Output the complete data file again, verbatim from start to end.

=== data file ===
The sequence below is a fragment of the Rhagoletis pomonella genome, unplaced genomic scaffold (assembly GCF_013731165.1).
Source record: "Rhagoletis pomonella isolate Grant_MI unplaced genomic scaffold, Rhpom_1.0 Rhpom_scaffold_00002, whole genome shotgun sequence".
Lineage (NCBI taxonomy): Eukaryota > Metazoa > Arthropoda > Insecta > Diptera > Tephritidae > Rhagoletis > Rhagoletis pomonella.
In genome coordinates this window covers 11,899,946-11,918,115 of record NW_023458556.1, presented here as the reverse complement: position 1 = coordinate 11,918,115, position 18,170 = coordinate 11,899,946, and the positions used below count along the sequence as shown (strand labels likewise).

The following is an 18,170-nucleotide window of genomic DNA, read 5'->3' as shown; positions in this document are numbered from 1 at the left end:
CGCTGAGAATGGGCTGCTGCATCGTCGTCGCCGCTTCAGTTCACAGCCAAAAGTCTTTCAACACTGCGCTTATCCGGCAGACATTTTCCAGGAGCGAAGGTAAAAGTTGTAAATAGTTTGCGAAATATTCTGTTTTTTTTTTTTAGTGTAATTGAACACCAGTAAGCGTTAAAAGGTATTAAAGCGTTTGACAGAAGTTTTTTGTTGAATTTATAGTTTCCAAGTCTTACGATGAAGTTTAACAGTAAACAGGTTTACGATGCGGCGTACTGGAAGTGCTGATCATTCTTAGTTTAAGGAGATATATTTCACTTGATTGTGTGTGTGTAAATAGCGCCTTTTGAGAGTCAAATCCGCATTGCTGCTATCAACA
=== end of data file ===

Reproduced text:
The sequence below is a fragment of the Rhagoletis pomonella genome, unplaced genomic scaffold (assembly GCF_013731165.1).
Source record: "Rhagoletis pomonella isolate Grant_MI unplaced genomic scaffold, Rhpom_1.0 Rhpom_scaffold_00002, whole genome shotgun sequence".
Lineage (NCBI taxonomy): Eukaryota > Metazoa > Arthropoda > Insecta > Diptera > Tephritidae > Rhagoletis > Rhagoletis pomonella.
In genome coordinates this window covers 11,899,946-11,918,115 of record NW_023458556.1, presented here as the reverse complement: position 1 = coordinate 11,918,115, position 18,170 = coordinate 11,899,946, and the positions used below count along the sequence as shown (strand labels likewise).

The following is an 18,170-nucleotide window of genomic DNA, read 5'->3' as shown; positions in this document are numbered from 1 at the left end:
CGCTGAGAATGGGCTGCTGCATCGTCGTCGCCGCTTCAGTTCACAGCCAAAAGTCTTTCAACACTGCGCTTATCCGGCAGACATTTTCCAGGAGCGAAGGTAAAAGTTGTAAATAGTTTGCGAAATATTCTGTTTTTTTTTTTTAGTGTAATTGAACACCAGTAAGCGTTAAAAGGTATTAAAGCGTTTGACAGAAGTTTTTTGTTGAATTTATAGTTTCCAAGTCTTACGATGAAGTTTAACAGTAAACAGGTTTACGATGCGGCGTACTGGAAGTGCTGATCATTCTTAGTTTAAGGAGATATATTTCACTTGATTGTGTGTGTGTAAATAGCGCCTTTTGAGAGTCAAATCCGCATTGCTGCTATCAACA